Russia swept up in patriotic fervour
Russia was swept up in patriotic fervour Friday for bringing Crimea back into its territory, with tens of thousands of people thronging Red Square waving flags and chanting "Crimea is Russia!" as a parliamentary leader declared that the peninsula would be welcomed as an "equal subject" of Russia.
The semi-autonomous region belongs to Ukraine, but the local parliament has called a March 16 referendum on whether Crimea should join Russia, a move President Barack Obama has called a violation of international law.
Tensions in Crimea were heightened late in the evening when pro-Russian forces tried to seize a Ukrainian military base in the port city of Sevastopol, according to the Ukrainian branch of the Interfax news agency. No shots were fired, but stun grenades were thrown, according to the report, citing Ukrainian officials.
About 100 Ukrainian troops are stationed at the base and they barricaded themselves inside one of their barracks, and their commander began negotiations, the report said. Crimea's pro-Moscow leader denied any incident at the base.
In the week since Russia seized control of Crimea, Russian troops have been neutralizing and disarming Ukrainian military bases on the Black Sea peninsula. Some Ukrainian units, however, have refused to surrender.
Crimea's new leader has said pro-Russian forces numbering more than 11,000 now control all access to region and have blockaded all military bases that haven't yet surrendered.
Foreign Minister Sergey Lavrov warned U.S. Secretary of State John Kerry that sanctions over Russian actions in Crimea could backfire, the ministry said in a statement. In a telephone conversation, Lavrov urged the U.S. not to take "hasty, poorly thought-out steps that could harm Russian-U.S. relations, especially concerning sanctions, which would unavoidably boomerang on the U.S. itself," the statement said.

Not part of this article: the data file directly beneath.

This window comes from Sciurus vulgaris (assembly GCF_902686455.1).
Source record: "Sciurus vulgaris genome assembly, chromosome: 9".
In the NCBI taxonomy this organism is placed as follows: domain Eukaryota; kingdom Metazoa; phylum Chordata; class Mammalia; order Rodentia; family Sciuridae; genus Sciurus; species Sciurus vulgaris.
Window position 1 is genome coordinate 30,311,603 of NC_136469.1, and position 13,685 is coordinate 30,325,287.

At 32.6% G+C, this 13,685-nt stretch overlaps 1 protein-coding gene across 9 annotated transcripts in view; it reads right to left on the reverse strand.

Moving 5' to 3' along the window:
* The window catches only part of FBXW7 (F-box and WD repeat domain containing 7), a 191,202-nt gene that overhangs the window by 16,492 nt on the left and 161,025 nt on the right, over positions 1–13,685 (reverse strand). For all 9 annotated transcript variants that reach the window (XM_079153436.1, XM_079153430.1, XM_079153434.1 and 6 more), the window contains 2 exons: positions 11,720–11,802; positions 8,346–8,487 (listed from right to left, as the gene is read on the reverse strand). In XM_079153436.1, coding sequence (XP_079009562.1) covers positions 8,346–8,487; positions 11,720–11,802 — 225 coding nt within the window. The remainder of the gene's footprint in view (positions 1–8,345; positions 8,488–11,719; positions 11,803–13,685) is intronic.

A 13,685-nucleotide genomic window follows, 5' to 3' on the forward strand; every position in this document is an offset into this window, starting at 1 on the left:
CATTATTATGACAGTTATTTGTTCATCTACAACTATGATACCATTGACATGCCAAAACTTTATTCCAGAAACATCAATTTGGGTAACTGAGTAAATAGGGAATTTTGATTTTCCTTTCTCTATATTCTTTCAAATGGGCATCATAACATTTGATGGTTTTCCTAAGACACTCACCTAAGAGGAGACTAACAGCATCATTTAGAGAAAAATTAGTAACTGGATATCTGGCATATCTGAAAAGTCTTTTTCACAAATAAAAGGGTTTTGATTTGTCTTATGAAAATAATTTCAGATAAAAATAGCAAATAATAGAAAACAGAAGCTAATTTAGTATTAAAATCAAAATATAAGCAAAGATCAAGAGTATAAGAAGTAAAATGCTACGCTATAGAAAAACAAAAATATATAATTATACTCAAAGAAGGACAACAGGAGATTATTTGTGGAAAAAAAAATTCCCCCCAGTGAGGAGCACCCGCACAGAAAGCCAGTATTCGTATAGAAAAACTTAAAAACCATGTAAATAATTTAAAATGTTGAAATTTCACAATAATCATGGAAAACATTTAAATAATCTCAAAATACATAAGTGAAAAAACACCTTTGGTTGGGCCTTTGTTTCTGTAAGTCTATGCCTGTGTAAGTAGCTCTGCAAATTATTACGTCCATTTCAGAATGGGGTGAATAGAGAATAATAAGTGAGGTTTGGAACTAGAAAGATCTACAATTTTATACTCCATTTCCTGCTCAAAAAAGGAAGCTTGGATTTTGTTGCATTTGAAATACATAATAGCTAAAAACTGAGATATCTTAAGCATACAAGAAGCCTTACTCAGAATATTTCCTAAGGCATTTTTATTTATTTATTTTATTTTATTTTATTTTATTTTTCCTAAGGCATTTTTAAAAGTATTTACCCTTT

The strategic peninsula has become the flashpoint in the battle for Ukraine, where three months of protests sent President Viktor Yanukovych fleeing to Russia. Moscow calls the new Ukrainian government illegitimate, and has seized control of Crimea, where it has a major naval base on the Black Sea.
Although President Vladimir Putin said Tuesday that Russia has no intention of annexing Crimea, he insisted that its residents have the right to determine the region's status in the referendum.
Crimea would be the first territory to join Russia since the breakup of the Soviet Union in 1991. South Ossetia and Abkhazia, which broke away from Georgia after a brief 2008 war with Russia, have been recognized as independent by Moscow, but there have been few serious moves to enable them to join Russia.
For Putin, Crimea would be a dazzling acquisition, and would help cement his authority with a Russian citizenry that has in recent years shown signs of restiveness and still resents the loss of the sprawling empire Moscow ruled in Soviet times.
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